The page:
“The God who made the world and all things in it, since He is Lord of heaven and earth, does not dwell in temples made with hands; nor is He served by human hands, as though He needed anything, since He Himself gives to all people life and breath and all things.” Acts 17:24-25
John Piper comments on Paul’s message at the Areopagus (Acts 17:16-34), in a sermon “Why God Cannot Be Served But Loves to Serve”–
If you feel strong and self-sufficient and morally in sync with God and able to serve God and make independent contributions to God and his work, then this is bad news when Paul says, “God is not served by human hands as though he needed anything.” In other words, if this message is true about God, then self-sufficient people who think they can negotiate with God are deluding themselves.
This is what threatened Paul in those early days and made him hate Christianity. He was a very successful Pharisee. He had accomplished things in religion and morality beyond all his peers (Galatians 1:14: Philippians 3:4-6). His whole identity hung on serving God with resolve and strength and rigor and accuracy and beyond all his contemporaries. This was his identity. This was his boast and significance. And here comes a message about God that says, “God is not served by human hands as though he needed anything.” Well, Paul did not hear this as good news. It was shattering. His whole life seemed in vain. What have I worked for? Why all this study of God’s law and all this moral striving if God cannot be served? It would be like spending your life doing aerobic leg exercises only to discover that the final contest of life is hang-gliding, not running.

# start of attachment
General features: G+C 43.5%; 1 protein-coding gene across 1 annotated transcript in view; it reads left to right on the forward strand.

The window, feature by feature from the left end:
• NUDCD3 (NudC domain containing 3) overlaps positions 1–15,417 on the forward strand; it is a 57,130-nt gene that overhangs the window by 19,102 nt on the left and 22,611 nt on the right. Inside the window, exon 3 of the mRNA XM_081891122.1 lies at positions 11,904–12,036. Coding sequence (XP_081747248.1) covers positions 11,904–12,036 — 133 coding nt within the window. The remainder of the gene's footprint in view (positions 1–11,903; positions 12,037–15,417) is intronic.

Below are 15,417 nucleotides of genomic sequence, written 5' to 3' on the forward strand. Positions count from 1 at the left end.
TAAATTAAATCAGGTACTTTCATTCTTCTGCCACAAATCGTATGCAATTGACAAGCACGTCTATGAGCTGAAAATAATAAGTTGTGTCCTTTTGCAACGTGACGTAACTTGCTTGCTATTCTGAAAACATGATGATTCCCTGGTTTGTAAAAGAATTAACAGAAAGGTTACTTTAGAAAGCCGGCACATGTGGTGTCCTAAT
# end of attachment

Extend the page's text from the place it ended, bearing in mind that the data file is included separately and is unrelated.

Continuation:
So the radical self-sufficiency of God did not come to Paul as good news – not at first. It was shattering. All his religious accomplishments lay in ashes.
God is not Served by Human Hands – Good News to the Weak
But on the other hand, this is the best news in all the world – that God is not served by human hands has though he needed anything, since he himself gives to all people life and breath and all things.” If you are weak and helpless and sinful and know that any good you do, you need God’s help to do, then this comes as the best news in the world. That God is the kind of God who cannot be served, but loves to serve. His message to the world – the Christian gospel – is not a “help-wanted” sign, but a “help available” sign. He is not served as though he needed anything, but he gives to all people life and breath and everything. To those who feel morally self-sufficient this is bad news. It threatens to take away our basis for boasting. But to those who feel morally desperate and hopeless before a holy and infinitely righteous God, this is good news. Maybe a God who doesn’t need me would be willing to be for me what I need.
But I wonder: Have we made too much of a couple of verses in the Bible? Is this really the heart of the Christian gospel – that God cannot be served as though he needed anything, but loves to serve those who know they need mercy?
Confirmation from Jesus’ own Words
Let me just look at one other verse of Scripture with you to confirm that we are at the very core of the Christian gospel. The verse I am thinking about comes straight from Jesus himself and is found in the Gospel according to Mark (10:45). It goes like this: “Even the Son of Man did not come to be served, but to serve, and to give His life a ransom for many.”